Saturday, February 11, 2006

Newt Gingrich: U.S. Must Stop Iran

Facing a potential nuclear holocaust at the hands of Iran, former House Speaker Newt Gingrich says the United States must do everything in its power to bring about regime change there, even if it means invading that nation.

Saying that he hopes President Bush, "will focus first of all on telling the American people the truth about how dangerous the world has become," he warned that if we don't have a very serious systematic program to replace the government of Iran, we're going to live in an unbelievably dangerous world."

Speaking to Human Events magazine, Gingrich, a noted historian, compared the president's handling of the Iran problem to the way British Prime Minister Stanley Baldwin handled Nazi Germany in the mid-1930s, when Baldwin refused to rearm or recognize the threat Adolf Hitler posed to Britain and Europe. He contrasted Baldwin's polcies with those of another prime minister, Winston Churchill, who adopted a hard-line stance against the Nazi dictator's ambitions. READ MORE

"This is 1935 and [Iranian president] Mahmoud Ahmadinejad is as close to Adolf Hitler as we've seen. We now know who they are -- the question is who we are. Are we Baldwin or Churchill? " Gingrich said, noting that Churchill recognized the danger from Nazi Germany and urged that Britain prepare to meet it.

Asked what Churchill would do about Ahmadinejad, Gingrich said he had just read the opening passages of Churchill's book, "The Gathering Storm," the first volume of his World War II memoir. In the book Churchill recalled that President Franklin D. Roosevelt once asked him "What should they call the war?." Churchill's reply: "We should call it "The Unnecessary War," noting that "had we done simple, practical things in 1935, 1936, we would have saved 100 million lives."

Gingrich laid out his strategy for dealing with the Iranian threat:
  • Recognize the reality of the threat. He said the United States must understand thoroughly who the current Iranian dictatorship is -- a dictatorship that has been at war with the us since 1979. Ahmadinejad, he recalls, has said openly and publicly that Iran must "defeat the Anglo-Saxons and eliminate Israel from the face of the Earth."
  • Come to the aid of the oppressed Iranian people the majority of who are pro-American, by starting "with all-out help to the forces of independence in the country," given covertly. He cited such groups as student and trade union organizations, suggesting that we make every effort to supply them with the resources needed to bring about regime change while making it clear that we are going to do everything in our power to make that a reality. And, he adds, we should tell the Europeans that there is no imaginable diplomatic solution that can solve the Iranian problem.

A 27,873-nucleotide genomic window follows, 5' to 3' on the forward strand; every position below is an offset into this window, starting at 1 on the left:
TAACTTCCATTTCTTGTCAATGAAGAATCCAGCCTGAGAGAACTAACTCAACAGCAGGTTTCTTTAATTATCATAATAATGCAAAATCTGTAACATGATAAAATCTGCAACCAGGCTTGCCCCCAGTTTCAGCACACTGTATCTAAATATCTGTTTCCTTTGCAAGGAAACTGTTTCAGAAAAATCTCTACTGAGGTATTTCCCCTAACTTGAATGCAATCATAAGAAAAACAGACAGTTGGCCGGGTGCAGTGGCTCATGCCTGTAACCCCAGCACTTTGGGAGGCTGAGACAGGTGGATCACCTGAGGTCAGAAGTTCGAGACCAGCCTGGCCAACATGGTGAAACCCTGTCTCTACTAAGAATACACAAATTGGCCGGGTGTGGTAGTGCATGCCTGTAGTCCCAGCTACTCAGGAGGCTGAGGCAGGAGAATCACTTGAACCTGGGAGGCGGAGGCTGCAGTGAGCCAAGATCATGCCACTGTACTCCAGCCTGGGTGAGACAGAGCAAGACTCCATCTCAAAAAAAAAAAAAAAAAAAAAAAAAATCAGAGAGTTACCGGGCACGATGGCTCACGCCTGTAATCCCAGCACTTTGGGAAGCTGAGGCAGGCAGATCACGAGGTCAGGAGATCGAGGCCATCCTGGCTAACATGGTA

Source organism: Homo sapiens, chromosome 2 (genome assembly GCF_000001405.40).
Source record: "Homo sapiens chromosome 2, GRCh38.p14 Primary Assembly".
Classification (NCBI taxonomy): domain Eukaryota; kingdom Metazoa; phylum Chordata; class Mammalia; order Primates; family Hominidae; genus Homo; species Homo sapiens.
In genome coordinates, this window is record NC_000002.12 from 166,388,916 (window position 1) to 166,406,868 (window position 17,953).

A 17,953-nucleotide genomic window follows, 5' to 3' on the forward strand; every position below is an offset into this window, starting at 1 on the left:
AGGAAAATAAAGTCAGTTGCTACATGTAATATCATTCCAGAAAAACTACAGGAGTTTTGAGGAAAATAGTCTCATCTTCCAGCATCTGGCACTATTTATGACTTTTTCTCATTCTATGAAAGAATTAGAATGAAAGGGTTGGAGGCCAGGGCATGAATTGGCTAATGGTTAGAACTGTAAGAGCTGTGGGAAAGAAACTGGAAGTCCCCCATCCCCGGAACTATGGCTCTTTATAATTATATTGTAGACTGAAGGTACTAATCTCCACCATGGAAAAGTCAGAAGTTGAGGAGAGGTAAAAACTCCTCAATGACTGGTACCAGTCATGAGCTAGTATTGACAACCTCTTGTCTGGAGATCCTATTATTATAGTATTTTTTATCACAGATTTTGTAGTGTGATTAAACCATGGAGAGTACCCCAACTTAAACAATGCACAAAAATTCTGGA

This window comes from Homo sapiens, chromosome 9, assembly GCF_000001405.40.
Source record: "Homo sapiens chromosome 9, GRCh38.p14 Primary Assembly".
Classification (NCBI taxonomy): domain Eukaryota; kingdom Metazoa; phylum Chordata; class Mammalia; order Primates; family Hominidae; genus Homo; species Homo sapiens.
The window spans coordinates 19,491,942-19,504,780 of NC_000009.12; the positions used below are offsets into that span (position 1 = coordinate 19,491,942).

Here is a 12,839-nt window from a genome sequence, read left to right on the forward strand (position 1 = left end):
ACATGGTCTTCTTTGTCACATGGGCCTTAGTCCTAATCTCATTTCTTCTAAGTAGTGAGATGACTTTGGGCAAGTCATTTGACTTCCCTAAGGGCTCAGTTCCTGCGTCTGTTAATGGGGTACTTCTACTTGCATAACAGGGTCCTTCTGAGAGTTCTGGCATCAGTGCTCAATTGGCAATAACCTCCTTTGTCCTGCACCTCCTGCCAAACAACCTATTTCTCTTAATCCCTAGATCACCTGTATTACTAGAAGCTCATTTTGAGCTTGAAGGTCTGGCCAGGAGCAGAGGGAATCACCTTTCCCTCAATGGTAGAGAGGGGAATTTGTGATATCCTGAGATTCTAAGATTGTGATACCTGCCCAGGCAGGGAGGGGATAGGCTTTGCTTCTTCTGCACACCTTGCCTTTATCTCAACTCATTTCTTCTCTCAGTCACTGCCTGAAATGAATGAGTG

• Put our money where our mouth is. "I would actively right now be funneling money into Iran," firstly by actively supporting a Radio Free Iran, helping the trade unionists in the oil fields to have money for strike funds. And if there is no choice other than to invade Iran we need to avoid the mistake we made in Iraq by making sure that if we have to invade "we want to make sure there is a network of Iranians prepared to run their own country."
Asked if such aid would need congressional approval, he said "absolutely," noting that a bill by Pennsylvania Sen. Rick Santorum, R-Pa., that "shamefully had a part taken out by Democrats just before Christmas. He had a bill for getting to a free Iran. And Rick Santorum has done yeoman's work on this."

When asked if the administration is working with Iranian exiles, he told Human Events that he asked White House spokesman Scott McClellan at a briefing if they were in touch with the exile community from Iran. The answer was no.

Said Gingrich: "The current behavior of the bureaucracy is perfectly compatible with Stanley Baldwin and totally incompatible with Winston Churchill." He added that he hopes the president "will impose his will." Short of that, he said, "It is inconceivable that the current system would be prepared to take on the Iranian government."

If all else fails, Gingrich said, the United States will have to invade.

"Look, I think that winning the long war -- and that's the only way you can think of this, this is a 50- to 70-year campaign if we're lucky -- is going to be a long, difficult process. But I think there are certain ground rules we have to set very early. One of them has to be: We are not going to accept dictatorships with weapons capable of destroying the United States."